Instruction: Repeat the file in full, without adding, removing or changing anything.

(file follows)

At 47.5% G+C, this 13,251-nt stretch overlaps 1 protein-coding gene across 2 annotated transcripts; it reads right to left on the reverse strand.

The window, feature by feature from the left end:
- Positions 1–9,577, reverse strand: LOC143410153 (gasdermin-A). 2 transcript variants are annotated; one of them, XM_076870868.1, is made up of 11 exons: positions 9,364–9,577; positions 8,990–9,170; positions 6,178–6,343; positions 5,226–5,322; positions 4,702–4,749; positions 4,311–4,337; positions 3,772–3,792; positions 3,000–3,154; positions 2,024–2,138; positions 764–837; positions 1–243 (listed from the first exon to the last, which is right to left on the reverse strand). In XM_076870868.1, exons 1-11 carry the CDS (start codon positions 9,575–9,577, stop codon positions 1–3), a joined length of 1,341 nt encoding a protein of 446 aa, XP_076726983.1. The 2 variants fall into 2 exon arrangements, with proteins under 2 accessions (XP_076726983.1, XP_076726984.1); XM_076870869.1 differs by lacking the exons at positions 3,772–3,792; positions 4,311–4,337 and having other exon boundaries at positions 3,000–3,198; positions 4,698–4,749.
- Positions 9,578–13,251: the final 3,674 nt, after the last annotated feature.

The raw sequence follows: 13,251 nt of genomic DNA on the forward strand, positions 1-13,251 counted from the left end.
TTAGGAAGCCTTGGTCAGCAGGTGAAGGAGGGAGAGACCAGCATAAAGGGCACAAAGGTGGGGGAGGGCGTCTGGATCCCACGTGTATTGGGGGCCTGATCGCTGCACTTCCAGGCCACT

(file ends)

At 47.5% G+C, this 13,251-nt stretch overlaps 1 protein-coding gene across 2 annotated transcripts; it reads right to left on the reverse strand.

The window, feature by feature from the left end:
- Positions 1–9,577, reverse strand: LOC143410153 (gasdermin-A). 2 transcript variants are annotated; one of them, XM_076870868.1, is made up of 11 exons: positions 9,364–9,577; positions 8,990–9,170; positions 6,178–6,343; positions 5,226–5,322; positions 4,702–4,749; positions 4,311–4,337; positions 3,772–3,792; positions 3,000–3,154; positions 2,024–2,138; positions 764–837; positions 1–243 (listed from the first exon to the last, which is right to left on the reverse strand). In XM_076870868.1, exons 1-11 carry the CDS (start codon positions 9,575–9,577, stop codon positions 1–3), a joined length of 1,341 nt encoding a protein of 446 aa, XP_076726983.1. The 2 variants fall into 2 exon arrangements, with proteins under 2 accessions (XP_076726983.1, XP_076726984.1); XM_076870869.1 differs by lacking the exons at positions 3,772–3,792; positions 4,311–4,337 and having other exon boundaries at positions 3,000–3,198; positions 4,698–4,749.
- Positions 9,578–13,251: the final 3,674 nt, after the last annotated feature.

The raw sequence follows: 13,251 nt of genomic DNA on the forward strand, positions 1-13,251 counted from the left end.
TTAGGAAGCCTTGGTCAGCAGGTGAAGGAGGGAGAGACCAGCATAAAGGGCACAAAGGTGGGGGAGGGCGTCTGGATCCCACGTGTATTGGGGGCCTGATCGCTGCACTTCCAGGCCACT